Friday, May 15, 2009

Friday afternoon tidbits

I've had a two-week layoff from reviewing games, and in that time I have played... nothing. Didn't pick up an old favorite, or finish off something that had been lingering. Haven't even turned on a console. Weird. But I've still been reading lots of blogs!

-There were a couple of good editorials at Game|Life this week. Earnest Cavalli said good riddance to Duke Nukem, calling him a relic with no place in 2009. It's true that Duke is an anachronism today, but it's possible that a solidly executed Duke Nukem Forever would have made that seem like a good thing. After all, who doesn't get sucked into watching Commando on AMC every time it's on? Even though the character might still have his place, it's probably for the best that we close the book on Duke Nukem, forever. This game would have had too much baggage, regardless of how it turned out.

(As an aside: Remember when Daikatana was an oft-delayed, much-maligned punchline? It's still got nothing on DNF, right?)

-Also at Game|Life, Chris Kohler decried the looming possibility of an English-only audio track for Final Fantasy XIII. Although I think it would be nice for players to have the option of Japanese audio, I disagree with his premise. Movies and games are not a fair comparison when discussing the merits of dubbing and subtitles. The reason for this is simple: all video games are dubbed.

Sure, I'd rather watch a live-action movie in the original language, with the voices belonging to the actors onscreen. It's jarring when the movement of someone's lips don't match the words coming out of their mouth. And, quite often, inferior actors are used for the voiceover. In a film, the dialogue, the actor's voice, and his movements are equal parts of the performance. You can't reconstitute it from its many parts and make it work. I doubt anyone would argue that.

But in the majority of animated films and video games, the voice actor in the studio is providing only one element of the performance, whether he's the "original" performer or not. He's not doing motion-capture in most cases, nor is the movement of the characters' mouths so precise that you can tell when the lip-synching fails. There is no inherent drawback to dubbing animated characters. The process for giving them voice is exactly the same. (It may be the case that the Japanese voice actors are better than their American counterparts, but that's confusing the issue. The solution to that problem would be to hire better American actors.)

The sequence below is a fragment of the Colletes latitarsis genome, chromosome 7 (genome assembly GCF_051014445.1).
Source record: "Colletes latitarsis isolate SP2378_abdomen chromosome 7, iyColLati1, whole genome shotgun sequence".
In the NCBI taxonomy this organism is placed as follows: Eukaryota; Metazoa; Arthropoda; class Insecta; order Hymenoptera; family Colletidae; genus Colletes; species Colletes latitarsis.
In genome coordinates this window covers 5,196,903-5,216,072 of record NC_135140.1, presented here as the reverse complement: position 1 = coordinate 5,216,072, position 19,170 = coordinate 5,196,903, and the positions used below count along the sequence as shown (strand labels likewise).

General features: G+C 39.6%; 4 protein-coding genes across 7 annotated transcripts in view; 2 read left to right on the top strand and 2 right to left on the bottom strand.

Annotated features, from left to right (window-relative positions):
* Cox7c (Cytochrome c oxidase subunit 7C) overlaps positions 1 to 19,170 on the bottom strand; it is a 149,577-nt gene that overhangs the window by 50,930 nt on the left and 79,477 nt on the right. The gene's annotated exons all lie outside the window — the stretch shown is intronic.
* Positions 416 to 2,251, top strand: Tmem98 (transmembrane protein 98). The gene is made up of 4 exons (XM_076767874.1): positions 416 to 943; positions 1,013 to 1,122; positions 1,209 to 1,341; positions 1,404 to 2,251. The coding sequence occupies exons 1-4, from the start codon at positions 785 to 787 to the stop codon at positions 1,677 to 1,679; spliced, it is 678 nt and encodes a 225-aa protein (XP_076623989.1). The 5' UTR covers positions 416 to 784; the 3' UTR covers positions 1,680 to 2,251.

Kohler's larger point about not scrubbing the "cultural odor" from the Japanese-made game is one that I sympathize with a little more, but that's not the reality of the market. If Square Enix wants to sell millions of copies of Final Fantasy XIII to Western audiences, they have no choice. Maybe it's a shame, but you may as well complain about the sun always coming up in the East.

-Michael Abbott makes a great point about what video games are really sending the wrong messages to kids. Certain culture warriors get hung up on depictions of violence, sex, and profanity in games, but one thing they never seem to do is consider the context. Often, violent games make an effort not to reward indiscriminate bloodshed. Even the notorious Grand Theft Auto series sends the cops after you when you break the law. Believe me, I'm not giving a pass to GTA or anybody else, but at least they implement some kind of recognizable morality system in their games (usually too simplistic a one, in fact).